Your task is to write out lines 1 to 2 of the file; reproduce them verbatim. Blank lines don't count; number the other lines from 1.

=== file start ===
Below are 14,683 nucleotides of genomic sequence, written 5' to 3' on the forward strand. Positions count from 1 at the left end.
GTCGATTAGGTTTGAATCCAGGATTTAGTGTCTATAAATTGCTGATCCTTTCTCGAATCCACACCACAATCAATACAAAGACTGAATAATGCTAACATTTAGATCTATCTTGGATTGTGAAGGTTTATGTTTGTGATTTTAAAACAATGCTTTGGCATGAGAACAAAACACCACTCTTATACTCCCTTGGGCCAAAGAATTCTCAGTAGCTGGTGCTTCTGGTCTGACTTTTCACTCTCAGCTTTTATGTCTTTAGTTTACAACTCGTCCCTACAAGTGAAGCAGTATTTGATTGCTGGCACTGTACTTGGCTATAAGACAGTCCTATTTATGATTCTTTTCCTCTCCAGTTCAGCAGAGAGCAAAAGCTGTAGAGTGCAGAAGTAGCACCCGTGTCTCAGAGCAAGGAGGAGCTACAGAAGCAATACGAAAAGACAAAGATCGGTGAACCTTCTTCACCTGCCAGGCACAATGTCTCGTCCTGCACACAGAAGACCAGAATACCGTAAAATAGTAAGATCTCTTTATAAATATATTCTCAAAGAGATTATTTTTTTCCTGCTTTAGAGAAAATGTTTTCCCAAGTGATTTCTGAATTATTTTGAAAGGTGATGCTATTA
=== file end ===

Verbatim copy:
Below are 14,683 nucleotides of genomic sequence, written 5' to 3' on the forward strand. Positions count from 1 at the left end.
GTCGATTAGGTTTGAATCCAGGATTTAGTGTCTATAAATTGCTGATCCTTTCTCGAATCCACACCACAATCAATACAAAGACTGAATAATGCTAACATTTAGATCTATCTTGGATTGTGAAGGTTTATGTTTGTGATTTTAAAACAATGCTTTGGCATGAGAACAAAACACCACTCTTATACTCCCTTGGGCCAAAGAATTCTCAGTAGCTGGTGCTTCTGGTCTGACTTTTCACTCTCAGCTTTTATGTCTTTAGTTTACAACTCGTCCCTACAAGTGAAGCAGTATTTGATTGCTGGCACTGTACTTGGCTATAAGACAGTCCTATTTATGATTCTTTTCCTCTCCAGTTCAGCAGAGAGCAAAAGCTGTAGAGTGCAGAAGTAGCACCCGTGTCTCAGAGCAAGGAGGAGCTACAGAAGCAATACGAAAAGACAAAGATCGGTGAACCTTCTTCACCTGCCAGGCACAATGTCTCGTCCTGCACACAGAAGACCAGAATACCGTAAAATAGTAAGATCTCTTTATAAATATATTCTCAAAGAGATTATTTTTTTCCTGCTTTAGAGAAAATGTTTTCCCAAGTGATTTCTGAATTATTTTGAAAGGTGATGCTATTA